The Mum Network

Do you feel grown up enough to be a parent?


Confession time. Sometimes I don’t feel grown up enough to be a parent.

I have 4 kids and I still think “how did I get here? Who gave ME permission to be a grown up, where’s the rule book?

This thought was prompted by a friend and my sister who announced today that they’re doing their first ‘orientation’ for their kids to go to long day care. Neither of them feel grown up enough to be doing something as sensible as “day care orientation”. I can relate. I recall walking into my first mother’s group meeting at the ripe old age of 27 with my baby who was double the size of all other newborns and the other mother’s gasping when I told them my age. Ok, I get it, compared to the other old chooks in the room, I was the youngest, by about 7 years, but I immediately gave them more cudos in the ‘grown up’ stakes even though we were all first time parents.

The first realization that you’re responsible for another person is when the hospital let you off your leash and send you home with your newborn, without instructions. All you have is ‘the books’ but all your expert parent friends, your Mum and other experienced people tell you the books are rubbish and to go with what feels right. This either goes well or you don’t put the books down and the 11am sleep from the “Sleep Whisperer” means you’re stuck at home between 11am and 4pm each day because ‘the rules’ say 2 sleeps a day. I’ve yet to meet someone who gets it right with baby no 1 and can balance the books with gut instinct. Eventually you get to know your little person but the kindy orientation is a whole new category.

All of a sudden there are ‘rules’ about what foods you should put in lunch boxes, the number of times a nappy is changed at day care (eeek, I changed it when I realized it hadn’t been changed for a while), the very specific report lines and permissions you must give the centre on what happens if your child gets a fever, the number of changes of clothes they require and how often you need to take the sheets home to wash them. At home, you don’t follow those grown up rules, you just follow the “I will clean the bloody sheets when I find the time, ok”.

The level of responsibility and grown up for a parent increases exponentially with day care because you also start socializing with other parents and discussing the care/education/quality of care your child is getting with other parents oh, and you start getting birthday party invitations from random kids that your kid has befriended. It’s the first time you realize that parenting actually means you have to learn to be friends with strangers because your kids are friends.  Again eek, that’s a grown up thing, for 10 years I had only liked my posse from school days and didn’t really have a need to meet ‘new people’.

My conversations this week have been a great example of how, after 4 kids, I still have to learn a few more ‘grown up’ rules. Miss 3 announced to me that she didn’t want to go to kindy or big school when she’s 5. “Why darling” I asked (trying not to roar at her and applying new age ‘must not yell at kids under any circumstances’ method of parenting because apparently I have a habit of yelling a bit) “Because you will make me eat fruit” she replied.

My mistake no 1 was somewhere between the age of 2 and 3, ignoring that Miss 3 had stopped eating fruit. Because my two older kids had some kind of rubbish in their recess each day, convenience dictated that Miss 3 got the same rubbish for pre-school.  I completely forgot about the fruit (is a Roll Up classified as fruit?).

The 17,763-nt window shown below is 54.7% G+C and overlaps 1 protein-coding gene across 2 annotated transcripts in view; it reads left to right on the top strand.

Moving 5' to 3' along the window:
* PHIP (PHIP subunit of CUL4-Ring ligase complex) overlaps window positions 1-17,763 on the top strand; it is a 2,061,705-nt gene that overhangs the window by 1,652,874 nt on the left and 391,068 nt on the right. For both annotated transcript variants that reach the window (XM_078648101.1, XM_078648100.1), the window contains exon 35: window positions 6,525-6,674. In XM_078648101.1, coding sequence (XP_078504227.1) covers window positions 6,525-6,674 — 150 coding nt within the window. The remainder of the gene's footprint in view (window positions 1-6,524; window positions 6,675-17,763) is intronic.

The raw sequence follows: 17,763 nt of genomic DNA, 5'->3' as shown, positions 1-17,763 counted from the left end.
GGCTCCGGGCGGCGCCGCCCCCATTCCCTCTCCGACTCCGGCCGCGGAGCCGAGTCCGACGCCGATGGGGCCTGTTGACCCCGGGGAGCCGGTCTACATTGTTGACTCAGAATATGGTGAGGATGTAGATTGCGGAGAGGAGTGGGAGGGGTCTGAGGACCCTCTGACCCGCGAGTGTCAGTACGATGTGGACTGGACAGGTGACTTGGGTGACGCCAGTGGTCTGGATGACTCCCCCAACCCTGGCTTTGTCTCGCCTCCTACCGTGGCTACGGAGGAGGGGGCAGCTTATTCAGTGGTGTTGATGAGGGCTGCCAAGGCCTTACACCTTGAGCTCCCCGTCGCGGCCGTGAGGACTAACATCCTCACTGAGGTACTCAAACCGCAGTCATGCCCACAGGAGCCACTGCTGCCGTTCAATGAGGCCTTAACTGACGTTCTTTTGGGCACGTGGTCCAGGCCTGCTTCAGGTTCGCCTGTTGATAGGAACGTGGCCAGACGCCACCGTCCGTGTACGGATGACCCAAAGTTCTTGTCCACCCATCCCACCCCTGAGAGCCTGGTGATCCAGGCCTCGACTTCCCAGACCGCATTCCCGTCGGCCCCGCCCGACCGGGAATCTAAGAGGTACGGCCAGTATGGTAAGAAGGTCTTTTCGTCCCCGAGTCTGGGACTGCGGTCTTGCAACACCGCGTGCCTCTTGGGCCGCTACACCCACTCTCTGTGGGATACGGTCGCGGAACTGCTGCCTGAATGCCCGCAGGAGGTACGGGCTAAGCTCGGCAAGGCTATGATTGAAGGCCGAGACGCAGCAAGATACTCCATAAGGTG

On Monday, Miss 3’s teacher pulled me aside to discuss the lack of said ‘fruit’ in her lunchbox. I wanted to crawl away and ask for forgiveness and a chance to start over in parenting Miss 3.  It was a grown up conversation and I was being judged, big time, I wanted to laugh and say “good luck with that, I challenge YOU to make her eat fruit because I’ve tried and she’s the most stubborn three year old in the world, no, universe”.

I asked for forgiveness and pathetically tried to explain why sometimes I put blueberry muffins in her recess because they have blueberries in them (FAIL!). My next ungrown up and pathetic move was to ask the teachers to perhaps help ME help THEM by encouraging Miss 3 to each fruit for recess. They agreed, excellent parenting from me, once again, offloaded problem to someone else [insert guilt here]. So on Tuesday, Miss 3 went off to pre-school with fresh cold watermelon and lovely takeaway fork packed lovingly in a discarded thai takeaway container.  It arrived back home last night completely untouched. I wasn’t sure if I should reprimand Miss 3 or call teacher and do an immature “I told you so” (see, still not grown up enough to accept that I am adult and you should eat what I bloody well tell you).

Anyway, before you judge, she can happily eat 2 bowls of mashed vegetables, as long as you don’t mention that they’re vegetables. Call it mash, and we’re ok. I’m in trouble when that charade ends.

The irony in all of this was that the best real grown up advice I received today  came in the form of clever 24 year old staff member today who said “Buy a juicer and get her to help make her own fresh orange, apple, watermelon juice in the mornings” Derrrrr, why didn’t I think of that? Once again, trumped by someone younger than me using grown up technique that I should have perhaps thought of oh, years ago.

So I still have a load to learn and am sure that one day when I have a bazillion years parenting experience I’ll be telling my daughter to throw out the books, go with her gut instinct and I’ll be grown up enough by then to share all the tricks of trade on how to get little kids to eat fruit.

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